Demetrius Johnson and the Weep of the World: A Novel
Houston, Hope Diane
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Demetrius Johnson and the Weep of the World is a middle-grade, dark fantasy novel for readers eight to thirteen years old. The novel uses dark fantasy elements as allegory to render grief’s lived experience. The novel’s protagonist is Demetrius, a ten-year-old who has lost his mother to cancer and is struggling to cope. Demetrius’s grief emerges as the novel’s primary journey, beginning six months after Mama’s death as Demetrius and his father move to rural Virginia to live with family. Upon arrival at his grandmother’s house, Demetrius meets the novel’s antagonist—a promise-peddling inventor named Meraux the Magic Man, who claims that Dee’s mother is not gone but lost and that he has just the gadgets to find her. Using steampunk-horror details, Meraux is grief personified, imagining grief as a force that spontaneously exerts itself upon the bereaved. Demetrius takes Meraux’s bargain and is hurtled into his ashen wasteland, the World In Between, where Dee discovers the lie and magical thinking embedded in Meraux’s promise. Building upon the work of scholar Marta Bladek and writer Joan Didion, I render grief as a fantasy setting on macro and micro levels. First, grief’s spatiality is rendered as the larger invented fantasy world of the novel, the World In Between, a place where bereaved people are stuck in time, space, and grief. Secondly, the novel’s scenes are constructed as individual landscapes representing different emotional affects and atmospheres of grief. In these spaces, Demetrius discovers a multicultural band of trapped bereaved people fighting to survive. The residents of Mourning Star warn Demetrius that Meraux doesn’t just feed off grief, but that Meraux is building the Grief Eater, a machine to weep the waking world, and Demetrius is the perfect fuel. Demetrius must join the bereaved’s ranks to stop Meraux, destroy the machine, and find a way home. Through this journey, the novel develops a kaleidoscope of non-Eurocentric mourning beliefs through the characters of Ellie, Raida, Aharon, and Nii. This exploration develops a theme of grief as a unifying force, wherein the bereaved through shared experience can heal via community.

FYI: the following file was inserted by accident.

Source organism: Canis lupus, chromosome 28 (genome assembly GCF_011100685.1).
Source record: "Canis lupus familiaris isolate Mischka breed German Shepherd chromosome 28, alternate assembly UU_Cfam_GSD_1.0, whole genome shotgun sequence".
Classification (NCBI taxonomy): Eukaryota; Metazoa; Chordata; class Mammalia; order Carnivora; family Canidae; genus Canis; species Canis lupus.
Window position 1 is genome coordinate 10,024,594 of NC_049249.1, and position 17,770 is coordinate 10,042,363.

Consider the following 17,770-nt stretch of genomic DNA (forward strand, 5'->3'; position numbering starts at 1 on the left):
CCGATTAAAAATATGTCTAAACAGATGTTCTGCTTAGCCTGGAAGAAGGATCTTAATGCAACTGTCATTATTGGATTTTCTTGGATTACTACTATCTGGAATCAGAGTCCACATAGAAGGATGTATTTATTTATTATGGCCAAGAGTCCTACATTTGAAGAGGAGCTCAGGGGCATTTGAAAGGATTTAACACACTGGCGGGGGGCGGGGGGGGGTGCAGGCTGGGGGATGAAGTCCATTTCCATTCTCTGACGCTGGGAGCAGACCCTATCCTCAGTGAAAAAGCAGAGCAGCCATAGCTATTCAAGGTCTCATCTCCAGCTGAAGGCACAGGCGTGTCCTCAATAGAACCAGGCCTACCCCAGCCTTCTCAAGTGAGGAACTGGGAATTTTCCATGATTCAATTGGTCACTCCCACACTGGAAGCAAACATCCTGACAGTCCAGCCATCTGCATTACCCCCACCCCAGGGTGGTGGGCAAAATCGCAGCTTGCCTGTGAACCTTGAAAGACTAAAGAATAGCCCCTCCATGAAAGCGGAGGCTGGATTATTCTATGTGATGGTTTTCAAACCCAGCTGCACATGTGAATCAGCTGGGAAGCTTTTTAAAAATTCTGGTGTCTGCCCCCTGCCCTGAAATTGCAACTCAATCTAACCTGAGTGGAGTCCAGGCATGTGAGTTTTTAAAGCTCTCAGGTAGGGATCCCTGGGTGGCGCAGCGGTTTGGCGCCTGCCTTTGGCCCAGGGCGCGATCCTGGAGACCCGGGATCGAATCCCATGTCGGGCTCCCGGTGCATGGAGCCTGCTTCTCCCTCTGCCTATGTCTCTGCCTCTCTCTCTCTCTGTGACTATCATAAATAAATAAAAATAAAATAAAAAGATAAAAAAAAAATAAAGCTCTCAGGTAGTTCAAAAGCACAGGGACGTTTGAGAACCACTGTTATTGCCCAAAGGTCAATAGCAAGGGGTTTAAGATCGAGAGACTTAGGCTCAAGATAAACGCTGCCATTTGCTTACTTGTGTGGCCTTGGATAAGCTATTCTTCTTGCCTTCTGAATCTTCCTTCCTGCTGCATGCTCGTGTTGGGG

DegreeMaster of Fine Arts (M.F.A.)
CommitteeLynes, Jeanette; Martin, Ann; Winters, Kari-Lynn
Copyright DateJune 2020